Looking for sea glass requires patience and skill — it’s generally quite small and can be hard to spot among similarly colored rocks, shells, leaves, things that crawl, and other lakeside debris. No matter how many times Mom and I walked back and forth over the same stretch of beach, heads down, eyes trained on the thin spread of rocks where the water meets the sand, we continued to find pieces that we’d overlooked just moments earlier. Often, we’d catch a shimmer in the wet sand as the tide pulled back the lake like a skirt, only to lose sight of it as the water again rushed forward. Other times, we’d spot a brightly colored blue or red square a few paces ahead only to scoop up a piece of old plastic. There’s also the tricky matter of avoiding fish bones and litter and separating genuine lake-aged glass from the just-broken bottle shards of last night’s party crowd. Dangerous work, for sure.

Despite the obstacles, the long search is always worth the effort. Genuine beach glass uncovered as easily as something plucked form a store shelf wouldn’t hold such mystery, like the rare red glass in TWENTY BOY SUMMER, or the amber glass largely created not by our modern beer bottles as I once thought, but by Prohibition-era rumrunners who smuggled cases of booze from Canada into Buffalo, dumping bottles in the lake whenever the police got too close.

Rumrunners

As we continued our treasure hunt, girls chatted on blankets in the sand despite the post-storm chill and thrillseekers braved the choppy, muddy water to windsurf and kiteboard. On one beach, a bulldozer beeped and roared along the waterfront, clearing tree branches and other debris that washed ashore in Sunday’s rain. Not far from where the waves nipped at our toes, the windmills from Lackawana’s urban wind farm towered in the sky, shooting up like trees from the industrial remnants of the Bethlehem Steel plant.

Lackawanna Windmills

Here in the southtowns of Buffalo, despite greening efforts like the Lackawanna wind farm, a storm like Sunday’s is enough to flood area waterways and contaminate the lake, and swimming is still forbidden on certain beaches for the entire season due to pollution.

Boats

Oil Change

McRetro

Still, for our walk up and down the shore, the sun shone warm on our backs and the rush of the wind-tossed waves dulled the sounds of civilization. As we combed the sand for hidden gems, it was enough just to be there, to hear the seagulls call to one another across the sky as we dropped tiny bits of amber and kelly green and aqua and white into our bags and wandered along the beach in search of more, a never-ending quest to unearth the buried treasures of the lake.

Treasures of Lake Erie

Prairie Doggin’ for a Hot Minute

So I’ve been kind of blog-absent lately, busy with supercrazyfun Twenty Boy Summer launch stuff and revisions for my next book, Fixing Delilah Hannaford (more on my new BFF Delilah later). And don’t get too excited because this post isn’t going to be an in-depth one, either. 🙂 I just wanted to pop out of the ground for a minute to shake off the dirt, wave, and share a few guest posts / links / event news meant to substitute for a real, actual, thought-out blog post. Forgive me?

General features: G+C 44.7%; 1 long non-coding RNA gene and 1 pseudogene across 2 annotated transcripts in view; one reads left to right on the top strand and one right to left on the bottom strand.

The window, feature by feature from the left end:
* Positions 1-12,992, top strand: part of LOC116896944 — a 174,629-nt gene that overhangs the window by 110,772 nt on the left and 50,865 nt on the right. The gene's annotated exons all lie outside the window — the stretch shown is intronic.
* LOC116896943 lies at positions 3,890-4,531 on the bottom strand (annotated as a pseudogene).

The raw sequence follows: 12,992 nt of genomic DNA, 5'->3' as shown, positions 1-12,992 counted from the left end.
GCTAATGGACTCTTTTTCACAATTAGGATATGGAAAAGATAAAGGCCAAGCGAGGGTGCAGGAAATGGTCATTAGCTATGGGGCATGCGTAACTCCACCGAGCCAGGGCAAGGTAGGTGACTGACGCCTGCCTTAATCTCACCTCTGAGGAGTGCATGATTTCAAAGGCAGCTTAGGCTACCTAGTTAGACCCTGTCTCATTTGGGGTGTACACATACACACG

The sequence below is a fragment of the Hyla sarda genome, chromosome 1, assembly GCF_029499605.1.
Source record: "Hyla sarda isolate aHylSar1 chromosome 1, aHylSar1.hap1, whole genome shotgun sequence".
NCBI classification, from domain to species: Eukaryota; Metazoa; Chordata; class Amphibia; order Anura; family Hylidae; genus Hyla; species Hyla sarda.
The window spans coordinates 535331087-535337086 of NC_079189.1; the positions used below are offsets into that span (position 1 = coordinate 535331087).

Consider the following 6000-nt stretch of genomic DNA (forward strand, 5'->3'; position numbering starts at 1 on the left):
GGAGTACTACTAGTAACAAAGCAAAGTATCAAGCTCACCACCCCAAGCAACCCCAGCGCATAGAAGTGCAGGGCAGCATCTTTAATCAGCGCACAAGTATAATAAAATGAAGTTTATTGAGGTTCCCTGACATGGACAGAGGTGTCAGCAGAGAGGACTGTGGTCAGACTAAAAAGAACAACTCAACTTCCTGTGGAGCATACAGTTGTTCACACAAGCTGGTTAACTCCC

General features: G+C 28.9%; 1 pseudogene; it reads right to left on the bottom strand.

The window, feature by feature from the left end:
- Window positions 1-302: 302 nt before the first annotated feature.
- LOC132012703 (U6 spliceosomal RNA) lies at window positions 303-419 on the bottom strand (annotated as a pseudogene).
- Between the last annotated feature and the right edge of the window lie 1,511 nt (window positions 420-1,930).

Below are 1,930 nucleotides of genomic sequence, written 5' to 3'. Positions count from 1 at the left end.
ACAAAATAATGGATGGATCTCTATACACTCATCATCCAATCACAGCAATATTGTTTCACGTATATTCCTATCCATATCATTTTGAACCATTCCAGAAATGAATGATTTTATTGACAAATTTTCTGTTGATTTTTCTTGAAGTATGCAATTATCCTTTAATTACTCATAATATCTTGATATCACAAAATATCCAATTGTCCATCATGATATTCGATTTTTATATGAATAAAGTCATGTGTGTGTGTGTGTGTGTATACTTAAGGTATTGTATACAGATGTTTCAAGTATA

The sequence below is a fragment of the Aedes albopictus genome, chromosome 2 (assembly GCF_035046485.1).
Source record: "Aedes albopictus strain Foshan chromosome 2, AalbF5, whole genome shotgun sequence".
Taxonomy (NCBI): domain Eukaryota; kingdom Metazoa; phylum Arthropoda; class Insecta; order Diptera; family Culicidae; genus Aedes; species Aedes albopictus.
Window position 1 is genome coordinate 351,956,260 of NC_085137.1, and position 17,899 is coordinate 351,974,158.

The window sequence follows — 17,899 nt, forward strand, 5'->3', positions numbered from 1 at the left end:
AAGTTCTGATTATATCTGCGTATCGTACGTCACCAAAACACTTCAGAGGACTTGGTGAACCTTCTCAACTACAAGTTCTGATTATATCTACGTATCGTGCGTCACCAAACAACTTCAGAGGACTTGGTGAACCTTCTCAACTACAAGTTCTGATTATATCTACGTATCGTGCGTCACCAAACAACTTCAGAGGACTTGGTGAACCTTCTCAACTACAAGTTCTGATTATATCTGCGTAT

*Looks around and whistles while waving hands in a Jedi mind trick sort of way…*

You will accept and embrace the links in place of a real blog post…

Oh, hi! Hey! Check out these links and stuff!

  1. Woman Around Town article, Grown Up Girls Come Out of the YA Book Closet, in which it’s totally okay for adults to show some YA PDA.
  2. Featured Guest Nose for agent sister Sydney Salter, author of My Big Nose and Other Natural Disasters, in which I whine about that one time in college when I broke my nose.
  3. Zoe’s Birthday Celebration guest post at Zoe’s Book Reviews. Pull up a chair for a story from my craziest birthday party ever, in which once again “emotions run high” as we kiss boys and commune with the dead. Er, not necessarily related…
  4. Sarah’s YouTube Channel. I totally forgot to mention this, but I plan to do lots more vlogs in the future. Like, the future where revisions are done and books are launched and videos can be made in a stress-free environment in which I am nice to Pet Monster and he agrees to make a few more cameos. If you have a YouTube account, you can subscribe to the channel and get… I don’t know. Good YouTube karma!

Events

For those of you in the Western New York area, I’d love to see you in person at any of these upcoming events!

  • Girls Afternoon at B is for Books
    Thursday June 25, 2:00 PM
    6562 E. Quaker Street
    Orchard Park, NY 14127
  • Book signing at Barnes & Noble Clarence
    Friday July 24, 6:00 PM
    4401 Transit Road
    Clarence, NY 14221
  • Book signing at Barnes & Noble McKinley
    Saturday August 8, 1:00 PM
    3701 McKinley Parkway
    Buffalo, NY 14219

Okay, must return to revision underground…